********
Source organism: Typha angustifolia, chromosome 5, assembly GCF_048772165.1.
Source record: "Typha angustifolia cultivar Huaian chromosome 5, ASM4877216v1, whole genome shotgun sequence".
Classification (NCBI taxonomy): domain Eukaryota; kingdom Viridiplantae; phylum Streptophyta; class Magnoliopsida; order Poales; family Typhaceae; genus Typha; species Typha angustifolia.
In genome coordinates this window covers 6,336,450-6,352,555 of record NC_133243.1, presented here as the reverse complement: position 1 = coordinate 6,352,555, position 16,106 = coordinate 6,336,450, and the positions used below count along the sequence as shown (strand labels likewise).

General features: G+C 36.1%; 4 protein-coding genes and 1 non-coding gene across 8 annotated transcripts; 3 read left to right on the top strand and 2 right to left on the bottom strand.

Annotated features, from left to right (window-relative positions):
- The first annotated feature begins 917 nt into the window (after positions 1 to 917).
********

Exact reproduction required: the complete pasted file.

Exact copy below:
Source organism: Typha angustifolia, chromosome 5, assembly GCF_048772165.1.
Source record: "Typha angustifolia cultivar Huaian chromosome 5, ASM4877216v1, whole genome shotgun sequence".
Classification (NCBI taxonomy): domain Eukaryota; kingdom Viridiplantae; phylum Streptophyta; class Magnoliopsida; order Poales; family Typhaceae; genus Typha; species Typha angustifolia.
In genome coordinates this window covers 6,336,450-6,352,555 of record NC_133243.1, presented here as the reverse complement: position 1 = coordinate 6,352,555, position 16,106 = coordinate 6,336,450, and the positions used below count along the sequence as shown (strand labels likewise).

General features: G+C 36.1%; 4 protein-coding genes and 1 non-coding gene across 8 annotated transcripts; 3 read left to right on the top strand and 2 right to left on the bottom strand.

Annotated features, from left to right (window-relative positions):
- The first annotated feature begins 917 nt into the window (after positions 1 to 917).